**FIGURE 3**. Communities of interest in this study. **(A)** Regional and inset view of Westport, WA and two representative cross sections shown in Section 7. **(B)** Regional and inset view of Crescent City, CA with two representative cross sections. Both regional views have a bathymetric (dashed) and topographic (solid) contour interval of 10 m. Inset figures use a contour interval of 5 m. The coastline is differentiated with a bolded brown line.

Westport, WA lies on a peninsula at the entrance to Grays Harbor. The topography is below roughly 10 m everywhere on the peninsula, and a number of north-south running ridges protect some areas from the direct waves arriving from the west that may still be flooded from the east after the tsunami enters Grays Harbor. Westport is the site of the Ocosta Elementary School, recently rebuilt to include the first tsunami vertical evacuation structure constructed in the United States, for which tsunami modeling was presented by González et al. (2013). We selected these two communities to showcase the versatility clustering PTHA methodology. However, this methodology can be extended to any coastal community.

Tsunami simulations are performed using GeoClaw Version 5.7.0, distributed as part of the open source Clawpack software (Clawpack Development Team, 2020). This solves the two-dimensional depth-averaged non-linear shallow water equations using adaptive mesh refinement on rectangular grid patches (in longitude-latitude coordinates). GeoClaw allows each cell to be wet or dry and to change dynamically, so that the wet/dry boundary of the coastline evolves as the tsunami inundates the coastal site of interest.

For this study we simulated the tsunami from each of the 2,000 realizations in two separate simulations. The first set were the “fine-grid runs” where refinement down to 1 arcsecond (roughly 30 m in latitude, less in longitude) was enforced over both study sites. This provided the “ground truth model” hazard curves and maps to use for comparison purposes, i.e., we assume that our goal is to produce good approximations to these curves and maps with much less work than was required to run 2,000 fine-grid simulations. The second set of simulations were the “coarse-grid runs” in which the refinement only went down to 9,” and hence a factor of 81 fewer grid points on the finest level than in the fine-grid runs. Moreover on these coarser grids it is also possible to take larger time steps [while still respecting the Courant-Friedrichs-Lewy condition required by the explicit finite volume method used in GeoClaw], potentially giving another factor of 9. However, since some of the computation takes place on coarser grids over the entire computational domain, the coarse grid simulations are on average 5 times faster than the fine grid simulations; see below. We also note that for a real PTHA we might want to use even finer grids, e.g., 1/3” is often used now used for hazard studies, and 1/9” topography is becoming available in many locations. In this case the relative speedup for coarse-grid simulations could be much more dramatic.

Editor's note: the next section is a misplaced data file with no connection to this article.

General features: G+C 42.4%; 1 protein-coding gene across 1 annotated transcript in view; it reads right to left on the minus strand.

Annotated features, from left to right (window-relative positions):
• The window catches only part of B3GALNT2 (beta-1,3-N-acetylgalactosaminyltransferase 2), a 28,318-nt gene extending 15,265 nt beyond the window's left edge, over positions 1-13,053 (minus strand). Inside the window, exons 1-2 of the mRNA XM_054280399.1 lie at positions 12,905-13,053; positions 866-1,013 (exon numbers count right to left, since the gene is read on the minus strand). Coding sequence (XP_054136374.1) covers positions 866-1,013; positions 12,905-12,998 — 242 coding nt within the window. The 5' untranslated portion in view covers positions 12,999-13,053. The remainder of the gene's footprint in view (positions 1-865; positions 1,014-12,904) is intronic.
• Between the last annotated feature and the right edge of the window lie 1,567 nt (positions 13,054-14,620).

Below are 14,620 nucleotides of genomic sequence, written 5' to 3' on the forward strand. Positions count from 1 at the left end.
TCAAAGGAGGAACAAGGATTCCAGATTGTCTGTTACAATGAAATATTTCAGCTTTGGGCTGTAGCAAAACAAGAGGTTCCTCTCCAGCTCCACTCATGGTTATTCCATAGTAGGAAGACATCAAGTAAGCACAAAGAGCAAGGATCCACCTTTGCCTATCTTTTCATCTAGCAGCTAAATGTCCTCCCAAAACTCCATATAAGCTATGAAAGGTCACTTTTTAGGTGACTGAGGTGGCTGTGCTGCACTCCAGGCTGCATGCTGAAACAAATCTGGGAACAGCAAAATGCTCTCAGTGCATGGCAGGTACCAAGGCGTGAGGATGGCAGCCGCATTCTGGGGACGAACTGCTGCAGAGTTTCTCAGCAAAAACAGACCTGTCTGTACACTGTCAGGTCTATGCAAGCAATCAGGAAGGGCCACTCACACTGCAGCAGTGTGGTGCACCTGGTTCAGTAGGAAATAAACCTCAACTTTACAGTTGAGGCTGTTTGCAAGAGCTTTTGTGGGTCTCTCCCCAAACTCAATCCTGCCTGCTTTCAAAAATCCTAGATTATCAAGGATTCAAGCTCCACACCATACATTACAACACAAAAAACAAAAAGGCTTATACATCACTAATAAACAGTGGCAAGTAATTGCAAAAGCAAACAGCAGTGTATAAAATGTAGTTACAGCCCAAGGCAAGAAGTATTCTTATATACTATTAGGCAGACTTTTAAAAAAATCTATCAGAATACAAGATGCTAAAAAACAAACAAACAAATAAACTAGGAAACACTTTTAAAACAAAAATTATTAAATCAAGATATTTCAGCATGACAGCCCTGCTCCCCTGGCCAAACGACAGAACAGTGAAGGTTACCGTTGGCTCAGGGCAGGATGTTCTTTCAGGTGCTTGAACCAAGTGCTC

We use adaptive mesh refinement to optimize the computational cost of each tsunami simulation. All simulations used three levels of refinement in the open-ocean, with grid resolution 1″, 6″, and 3″, and with regridding every few time steps to follow the propagating waves (based on a tolerance on the sea surface elevation). On the continental shelf, refinement is allowed to the next Adaptive Mesh Refinement level at 90”. An additional refinement level of 9” is enforced around both study sites. For the coarse-grid simulations only these five levels of Adaptive Mesh Refinement are used. For the fine-grid runs, two additional Adaptive Mesh Refinement levels are introduced at 3” and 1” resolutions, and the study areas are forced to be resolved at the finest 1” level. The ETOPO1 topography Digital Elevation Model at 1 arcminute resolution (Amante and Eakins, 2009) was used over the full computational domain. A subset of the Astoria, Oregon 1/3” Digital Elevation Model (NOAA NCEI, 2017) was used around Westport, and around Crescent City a version of the Crescent City, California 1/3” Digital Elevation Model (NOAA NCEI, 2012) was used that was modified to remove the pier in the harbor, since water flows under the pier, for an earlier PTHA study of this region by González et al. (2014).

In each simulation we monitor the maximum water depth *h* over a grid of points covering the study area (at the finest resolution of the simulation) over the duration of the simulation. For this study we ran each tsunami simulation to 4 h of simulated time after the instantaneous seafloor displacement. Examining the results we found that in a few cases there were still significant edge waves trapped along the coast that could have lead to slightly larger values of the maximum at some points, so a realistic PTHA should run some realizations out to later times. For the purposes of this study our reference solution uses the maximum *h* over the same time period as our approximations and so comparisons are still valid.

At each point where *h* is monitored, these maximum values (denoted by